Tuesday, October 7, 2014

Logline Critique Round Two #35

TITLE: Falling Up The Stairs
GENRE: Family Saga

In upper New York State, a father deserts his wife and children and joins the Army in World War II, claiming to have no dependents. The alcoholic mother leaves her seven small children in abusive foster homes and orphanages. Each of the children suffer a life of unthinkable cruelty and neglect in "the system," while traveling a rocky road to adulthood. Thirty-five years later, fate and unusual circumstances re-unite them..


  1. I would cut the backstory and go straight to the goods. Maybe something like:

    Thirty-five years after their parents deserted them, fate and unusual circumstances (I would make this more specific!) reunite seven siblings for the first time since WW2.

  2. This sounds more like a summary than a logline. Characters, conflict, stakes. Keep it lean and clean. I would rewrite this.

  3. I have to agree with the first comment, there is way too much back story. Until the very end I had no idea if this was a story about the father, the mother, or the children. The focus should be on the main character(s) and what happens to them with less emphasis on what put them in their initial situation.

  4. What is accomplished by the siblings' reunion? Healing? Forgiveness? Understanding? Acceptance? Humor?

    How difficult is it for them to be together?

    Will there be an improved life post-reunion for this lot?

    If this were a documentary, I'd watch it in a hot second. I love crummy-childhood-survival stories.

  5. This reads more like a plot synopsis and back story than a log line. I don't know what the stakes are or the driving conflict of the actual story. Do the children need to come to terms with each other? The system? The way they were put into the system? Or something else entirely? And what happens if they don't?

  6. Where does this story start -- with the reunion years later? Or even if that is where the story ultimately leads, the focus should probably be on how that reunion plays out. If this is ultimately about the kids as adults, what their parents did is backstory, which doesn't fit in your logline, and we certainly don't need to know it takes place in Upper NY. Look at like a Tweet in 45 words or less. A strict word limit like this will help you clarify and make the hard choices.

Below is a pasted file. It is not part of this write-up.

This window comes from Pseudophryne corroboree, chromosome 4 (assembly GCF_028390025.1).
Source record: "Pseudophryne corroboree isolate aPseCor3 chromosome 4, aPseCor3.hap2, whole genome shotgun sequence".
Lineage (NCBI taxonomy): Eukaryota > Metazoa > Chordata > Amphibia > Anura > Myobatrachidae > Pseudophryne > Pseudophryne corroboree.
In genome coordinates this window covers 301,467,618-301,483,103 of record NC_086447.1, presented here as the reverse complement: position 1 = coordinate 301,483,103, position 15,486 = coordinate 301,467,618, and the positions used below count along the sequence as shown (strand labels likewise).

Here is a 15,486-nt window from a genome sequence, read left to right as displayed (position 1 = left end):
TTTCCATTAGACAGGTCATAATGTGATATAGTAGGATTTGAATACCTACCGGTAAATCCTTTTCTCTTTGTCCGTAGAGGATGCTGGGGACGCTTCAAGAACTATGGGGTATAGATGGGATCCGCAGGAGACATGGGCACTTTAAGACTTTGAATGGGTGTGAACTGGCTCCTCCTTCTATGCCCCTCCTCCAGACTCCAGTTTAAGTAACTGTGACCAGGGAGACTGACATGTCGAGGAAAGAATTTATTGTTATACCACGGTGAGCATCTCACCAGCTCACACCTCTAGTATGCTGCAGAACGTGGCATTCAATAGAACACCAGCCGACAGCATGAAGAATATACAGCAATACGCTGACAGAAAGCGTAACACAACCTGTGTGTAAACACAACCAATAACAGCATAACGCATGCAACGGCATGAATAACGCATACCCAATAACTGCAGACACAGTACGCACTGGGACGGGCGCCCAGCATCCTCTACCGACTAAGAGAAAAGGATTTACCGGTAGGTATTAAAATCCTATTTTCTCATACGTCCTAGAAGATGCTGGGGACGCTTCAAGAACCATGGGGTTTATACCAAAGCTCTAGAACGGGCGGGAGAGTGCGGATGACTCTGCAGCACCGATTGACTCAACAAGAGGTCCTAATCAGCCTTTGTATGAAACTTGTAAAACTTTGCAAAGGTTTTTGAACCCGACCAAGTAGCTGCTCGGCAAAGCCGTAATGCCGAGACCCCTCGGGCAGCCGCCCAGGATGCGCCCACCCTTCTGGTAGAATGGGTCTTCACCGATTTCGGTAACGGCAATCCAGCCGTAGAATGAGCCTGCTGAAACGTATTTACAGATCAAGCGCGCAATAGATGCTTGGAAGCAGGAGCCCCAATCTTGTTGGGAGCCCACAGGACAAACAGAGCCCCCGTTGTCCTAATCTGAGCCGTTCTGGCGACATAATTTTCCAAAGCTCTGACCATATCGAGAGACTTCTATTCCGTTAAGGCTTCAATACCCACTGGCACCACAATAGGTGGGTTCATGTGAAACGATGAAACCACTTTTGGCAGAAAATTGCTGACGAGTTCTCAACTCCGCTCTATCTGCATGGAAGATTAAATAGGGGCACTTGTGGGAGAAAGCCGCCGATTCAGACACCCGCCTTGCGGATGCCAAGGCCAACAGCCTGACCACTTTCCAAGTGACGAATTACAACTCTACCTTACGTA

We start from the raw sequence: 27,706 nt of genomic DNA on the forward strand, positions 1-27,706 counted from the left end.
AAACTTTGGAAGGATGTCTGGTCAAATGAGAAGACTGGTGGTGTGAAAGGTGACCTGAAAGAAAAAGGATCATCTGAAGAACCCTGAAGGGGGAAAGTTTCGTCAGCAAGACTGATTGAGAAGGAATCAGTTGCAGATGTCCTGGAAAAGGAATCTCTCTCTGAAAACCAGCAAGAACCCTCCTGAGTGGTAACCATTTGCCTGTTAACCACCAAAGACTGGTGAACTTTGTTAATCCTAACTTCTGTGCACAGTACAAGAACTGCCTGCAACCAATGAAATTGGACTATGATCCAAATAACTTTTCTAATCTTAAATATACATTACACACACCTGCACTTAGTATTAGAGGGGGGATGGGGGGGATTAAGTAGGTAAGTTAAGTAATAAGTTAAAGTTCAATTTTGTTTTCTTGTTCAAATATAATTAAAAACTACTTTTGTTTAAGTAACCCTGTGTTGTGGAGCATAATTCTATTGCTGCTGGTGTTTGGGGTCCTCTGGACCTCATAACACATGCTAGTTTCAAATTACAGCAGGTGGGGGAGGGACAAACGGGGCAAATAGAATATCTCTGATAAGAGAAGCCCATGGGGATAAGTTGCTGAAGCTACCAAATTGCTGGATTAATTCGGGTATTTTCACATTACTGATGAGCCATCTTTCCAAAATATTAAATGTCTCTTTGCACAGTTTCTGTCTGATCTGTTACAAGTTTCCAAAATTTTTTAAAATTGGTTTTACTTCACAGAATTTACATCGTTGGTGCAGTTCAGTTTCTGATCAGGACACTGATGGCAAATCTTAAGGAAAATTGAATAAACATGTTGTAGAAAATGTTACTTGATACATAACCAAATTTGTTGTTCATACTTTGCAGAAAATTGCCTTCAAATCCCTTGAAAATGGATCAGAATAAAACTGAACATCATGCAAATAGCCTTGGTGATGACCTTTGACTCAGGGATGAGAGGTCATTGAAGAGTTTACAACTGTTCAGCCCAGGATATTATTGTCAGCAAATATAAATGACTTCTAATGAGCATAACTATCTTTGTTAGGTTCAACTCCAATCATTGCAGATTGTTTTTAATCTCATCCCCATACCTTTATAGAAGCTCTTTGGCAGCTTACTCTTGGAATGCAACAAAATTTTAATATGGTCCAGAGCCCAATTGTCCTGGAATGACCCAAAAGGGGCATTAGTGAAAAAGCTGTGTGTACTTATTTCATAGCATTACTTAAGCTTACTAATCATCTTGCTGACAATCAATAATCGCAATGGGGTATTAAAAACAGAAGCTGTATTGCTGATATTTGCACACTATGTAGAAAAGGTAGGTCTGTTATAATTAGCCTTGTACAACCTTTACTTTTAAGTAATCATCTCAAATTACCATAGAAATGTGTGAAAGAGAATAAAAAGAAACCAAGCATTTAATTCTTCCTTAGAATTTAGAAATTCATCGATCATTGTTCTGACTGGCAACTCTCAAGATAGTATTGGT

7. This is interesting backstory but it doesn't belong in the logline. You need to focus on what happens in this story now. First, who are the main characters? I can't imagine you have 9 of them. If you do, you are going to have to focus either on the main one or on their common goal. If their goal has something to do with them getting along with the parents, you can sprinkle the backstory as conflict.

    Good luck!

  8. You wrote that the genre is "family saga." Is the story adult, young adult, middle grade, historical fiction or what.
    I had no idea who the main character is, if it's the father, mother, or one of the children, what the main character's goal is, etc.
    This seems like it could be an interesting, if complicated story.

  9. Living in Upstate NY, "upper New York state" just felt awkward to me. Beyond that, while I know the situation, I have no real sense of what to care about. From this they could all end up having tea or just punching one another out, and either way, there doesn't seem to be much story there. So, like others, I want less background and more of the heart of this.

  10. Agree with others. This happened to many families in the past. Why would I want to read this story? What's the conflict? Is there a conflict?